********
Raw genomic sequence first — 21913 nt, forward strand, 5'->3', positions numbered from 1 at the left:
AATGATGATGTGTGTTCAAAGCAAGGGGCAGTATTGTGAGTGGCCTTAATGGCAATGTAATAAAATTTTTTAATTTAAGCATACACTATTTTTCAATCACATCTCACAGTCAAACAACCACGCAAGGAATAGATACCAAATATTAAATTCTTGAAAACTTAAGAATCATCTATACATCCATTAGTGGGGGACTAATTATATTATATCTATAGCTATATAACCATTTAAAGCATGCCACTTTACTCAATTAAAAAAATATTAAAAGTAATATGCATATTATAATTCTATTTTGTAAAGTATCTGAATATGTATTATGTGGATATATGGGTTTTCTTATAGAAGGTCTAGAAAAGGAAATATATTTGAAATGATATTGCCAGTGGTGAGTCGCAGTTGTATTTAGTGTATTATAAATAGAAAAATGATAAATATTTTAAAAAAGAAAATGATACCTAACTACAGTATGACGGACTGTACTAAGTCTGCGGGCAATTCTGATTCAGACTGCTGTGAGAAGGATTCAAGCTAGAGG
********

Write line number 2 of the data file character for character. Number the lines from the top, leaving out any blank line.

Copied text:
AATGATGATGTGTGTTCAAAGCAAGGGGCAGTATTGTGAGTGGCCTTAATGGCAATGTAATAAAATTTTTTAATTTAAGCATACACTATTTTTCAATCACATCTCACAGTCAAACAACCACGCAAGGAATAGATACCAAATATTAAATTCTTGAAAACTTAAGAATCATCTATACATCCATTAGTGGGGGACTAATTATATTATATCTATAGCTATATAACCATTTAAAGCATGCCACTTTACTCAATTAAAAAAATATTAAAAGTAATATGCATATTATAATTCTATTTTGTAAAGTATCTGAATATGTATTATGTGGATATATGGGTTTTCTTATAGAAGGTCTAGAAAAGGAAATATATTTGAAATGATATTGCCAGTGGTGAGTCGCAGTTGTATTTAGTGTATTATAAATAGAAAAATGATAAATATTTTAAAAAAGAAAATGATACCTAACTACAGTATGACGGACTGTACTAAGTCTGCGGGCAATTCTGATTCAGACTGCTGTGAGAAGGATTCAAGCTAGAGG